For the movement which was to lead to the deliverance of France from the English invaders, see Joan Of Arc. The siege of Orleans was raised by her efforts on the 8th of May 1429, and two months later Charles VII.
Was crowned at Reims. Charles's intimate counsellors, La Tremoille and Regnault de Chartres, archbishop of Reims, saw their profits menaced by the triumphs of Joan of Arc, and accordingly the court put every difficulty in the way of her military career, and received the news of her capture before Compiegne (1430) with indifference.
Had resolved on the rehabilitation of Joan of Arc, thus rendering a tardy recognition of her services.
He was the lover of Lady Alice Fitzalan, daughter of Richard, earl of Arundel, by whom he had a daughter, Joan, who married Sir Edward Stradling of St Donat's in Glamorganshire.
The resplendent medieval colouring of the subject, the essentially heroic character of Joan of Arc, gave Schiller an admirable opportunity for the display of his rich imagination and rhetorical gifts; and by an ingenious alteration of the historical tradition, he was able to make the drama a vehicle for his own imperturbable moral optimism.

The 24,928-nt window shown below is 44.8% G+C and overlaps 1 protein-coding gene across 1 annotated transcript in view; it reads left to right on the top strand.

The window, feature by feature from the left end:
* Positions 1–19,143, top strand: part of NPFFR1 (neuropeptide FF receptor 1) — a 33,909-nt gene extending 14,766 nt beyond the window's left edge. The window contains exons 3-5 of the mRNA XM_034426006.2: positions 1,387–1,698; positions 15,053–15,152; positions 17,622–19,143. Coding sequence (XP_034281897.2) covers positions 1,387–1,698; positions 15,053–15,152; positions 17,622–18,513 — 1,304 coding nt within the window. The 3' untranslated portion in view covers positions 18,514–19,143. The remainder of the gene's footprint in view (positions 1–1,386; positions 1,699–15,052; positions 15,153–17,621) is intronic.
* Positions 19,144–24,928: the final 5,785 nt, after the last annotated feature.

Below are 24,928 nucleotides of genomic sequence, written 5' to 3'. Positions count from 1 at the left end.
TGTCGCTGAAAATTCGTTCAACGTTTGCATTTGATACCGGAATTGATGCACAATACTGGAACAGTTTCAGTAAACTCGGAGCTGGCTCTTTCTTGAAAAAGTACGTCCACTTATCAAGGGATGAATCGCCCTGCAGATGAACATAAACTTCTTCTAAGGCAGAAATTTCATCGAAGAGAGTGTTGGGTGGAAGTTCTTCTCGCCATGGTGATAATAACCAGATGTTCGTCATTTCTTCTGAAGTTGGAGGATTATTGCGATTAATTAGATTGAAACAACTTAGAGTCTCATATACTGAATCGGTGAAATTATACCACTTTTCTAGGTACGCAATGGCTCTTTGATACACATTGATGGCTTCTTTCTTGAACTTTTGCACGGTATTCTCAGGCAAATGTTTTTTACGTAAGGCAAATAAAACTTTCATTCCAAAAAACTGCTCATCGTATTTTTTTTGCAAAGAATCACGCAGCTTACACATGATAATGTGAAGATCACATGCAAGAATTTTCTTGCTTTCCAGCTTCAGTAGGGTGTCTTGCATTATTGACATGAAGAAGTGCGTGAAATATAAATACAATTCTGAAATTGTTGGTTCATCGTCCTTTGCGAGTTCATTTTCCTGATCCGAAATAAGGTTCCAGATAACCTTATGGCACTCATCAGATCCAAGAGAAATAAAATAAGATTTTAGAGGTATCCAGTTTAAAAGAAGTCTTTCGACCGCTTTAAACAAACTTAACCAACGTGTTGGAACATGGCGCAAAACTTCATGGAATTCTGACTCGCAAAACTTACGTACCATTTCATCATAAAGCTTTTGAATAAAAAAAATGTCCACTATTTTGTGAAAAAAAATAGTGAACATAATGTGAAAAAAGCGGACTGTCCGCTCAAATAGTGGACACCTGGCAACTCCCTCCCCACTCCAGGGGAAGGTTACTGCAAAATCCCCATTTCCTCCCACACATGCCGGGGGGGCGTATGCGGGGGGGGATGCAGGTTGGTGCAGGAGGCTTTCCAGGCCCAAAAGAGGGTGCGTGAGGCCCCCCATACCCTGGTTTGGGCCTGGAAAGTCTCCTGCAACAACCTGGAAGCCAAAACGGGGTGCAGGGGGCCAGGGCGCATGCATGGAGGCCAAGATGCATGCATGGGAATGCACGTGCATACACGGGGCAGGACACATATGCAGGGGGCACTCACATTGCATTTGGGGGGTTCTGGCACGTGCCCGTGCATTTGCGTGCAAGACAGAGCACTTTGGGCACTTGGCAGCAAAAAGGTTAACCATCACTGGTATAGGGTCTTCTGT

Part of France was in English hands; when he was five years old, Joan of Arc appeared; he was just six when his father was crowned at Reims. But his boyhood was spent apart from these stirring events, in the castle of Loches, where his father visited him rarely.
We have no more of her work until 1429, when she broke her silence to write a song in honour of Joan of Arc. Of the circumstances of her death nothing is known but it probably took place about this time.
In any case, she came to London and made friends with Joan Bocher, who was already known for heterodoxy, and other Protestants.
I am going because... well, because everyone is going: and besides--I am not Joan of Arc or an Amazon.